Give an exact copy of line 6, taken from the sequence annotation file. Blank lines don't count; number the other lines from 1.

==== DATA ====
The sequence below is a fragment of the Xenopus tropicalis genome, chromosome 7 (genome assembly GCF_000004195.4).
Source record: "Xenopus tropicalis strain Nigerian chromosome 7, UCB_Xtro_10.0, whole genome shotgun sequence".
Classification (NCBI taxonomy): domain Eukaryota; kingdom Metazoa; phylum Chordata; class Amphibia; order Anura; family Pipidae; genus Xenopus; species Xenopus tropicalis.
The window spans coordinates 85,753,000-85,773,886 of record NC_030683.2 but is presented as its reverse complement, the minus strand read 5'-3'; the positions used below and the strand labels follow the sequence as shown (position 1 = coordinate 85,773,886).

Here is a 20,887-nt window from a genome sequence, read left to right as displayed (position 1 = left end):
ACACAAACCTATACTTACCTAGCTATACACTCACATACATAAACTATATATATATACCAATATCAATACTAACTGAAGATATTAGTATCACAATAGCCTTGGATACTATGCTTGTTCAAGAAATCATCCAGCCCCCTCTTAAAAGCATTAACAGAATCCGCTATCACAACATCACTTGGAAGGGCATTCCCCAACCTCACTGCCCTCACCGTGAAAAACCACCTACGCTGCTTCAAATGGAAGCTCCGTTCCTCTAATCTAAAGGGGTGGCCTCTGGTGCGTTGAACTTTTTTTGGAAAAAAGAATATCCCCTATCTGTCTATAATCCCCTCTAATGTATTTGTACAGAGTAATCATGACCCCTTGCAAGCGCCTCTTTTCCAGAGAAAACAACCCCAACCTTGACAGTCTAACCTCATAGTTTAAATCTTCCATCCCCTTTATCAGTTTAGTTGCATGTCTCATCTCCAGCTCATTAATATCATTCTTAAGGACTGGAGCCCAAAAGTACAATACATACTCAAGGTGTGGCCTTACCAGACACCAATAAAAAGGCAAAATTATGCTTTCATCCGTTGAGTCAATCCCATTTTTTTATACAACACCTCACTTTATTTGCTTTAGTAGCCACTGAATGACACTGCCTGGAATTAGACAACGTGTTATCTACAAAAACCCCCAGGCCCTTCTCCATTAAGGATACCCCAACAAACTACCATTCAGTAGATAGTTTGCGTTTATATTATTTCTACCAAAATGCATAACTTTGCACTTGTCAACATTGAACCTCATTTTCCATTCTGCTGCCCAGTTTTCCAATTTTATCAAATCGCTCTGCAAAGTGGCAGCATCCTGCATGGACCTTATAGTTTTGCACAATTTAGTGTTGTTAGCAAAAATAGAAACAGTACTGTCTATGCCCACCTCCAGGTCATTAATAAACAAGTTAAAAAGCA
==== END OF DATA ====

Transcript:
ACACAAACCTATACTTACCTAGCTATACACTCACATACATAAACTATATATATATACCAATATCAATACTAACTGAAGATATTAGTATCACAATAGCCTTGGATACTATGCTTGTTCAAGAAATCATCCAGCCCCCTCTTAAAAGCATTAACAGAATCCGCTATCACAACATCACTTGGAAGGGCATTCCCCAACCTCACTGCCCTCACCGTGAAAAACCACCTACGCTGCTTCAAATGGAAGCTCCGTTCCTCTAATCTAAAGGGGTGGCCTCTGGTGCGTTGAACTTTTTTTGGAAAAAAGAATATCCCCTATCTGTCTATAATCCCCTCTAATGTATTTGTACAGAGTAATCATGACCCCTTGCAAGCGCCTCTTTTCCAGAGAAAACAACCCCAACCTTGACAGTCTAACCTCATAGTTTAAATCTTCCATCCCCTTTATCAGTTTAGTTGCATGTCTCATCTCCAGCTCATTAATATCATTCTTAAGGACTGGAGCCCAAAAGTACAATACATACTCAAGGTGTGGCCTTACCAGACACCAATAAAAAGGCAAAATTATGCTTTCATCCGTTGAGTCAATCCCATTTTTTTATACAACACCTCACTTTATTTGCTTTAGTAGCCACTGAATGACACTGCCTGGAATTAGACAACGTGTTATCTACAAAAACCCCCAGGCCCTTCTCCATTAAGGATACCCCAACAAACTACCATTCAGTAGATAGTTTGCGTTTATATTATTTCTACCAAAATGCATAACTTTGCACTTGTCAACATTGAACCTCATTTTCCATTCTGCTGCCCAGTTTTCCAATTTTATCAAATCGCTCTGCAAAGTGGCAGCATCCTGCATGGACCTTATAGTTTTGCACAATTTAGTGTTGTTAGCAAAAATAGAAACAGTACTGTCTATGCCCACCTCCAGGTCATTAATAAACAAGTTAAAAAGCA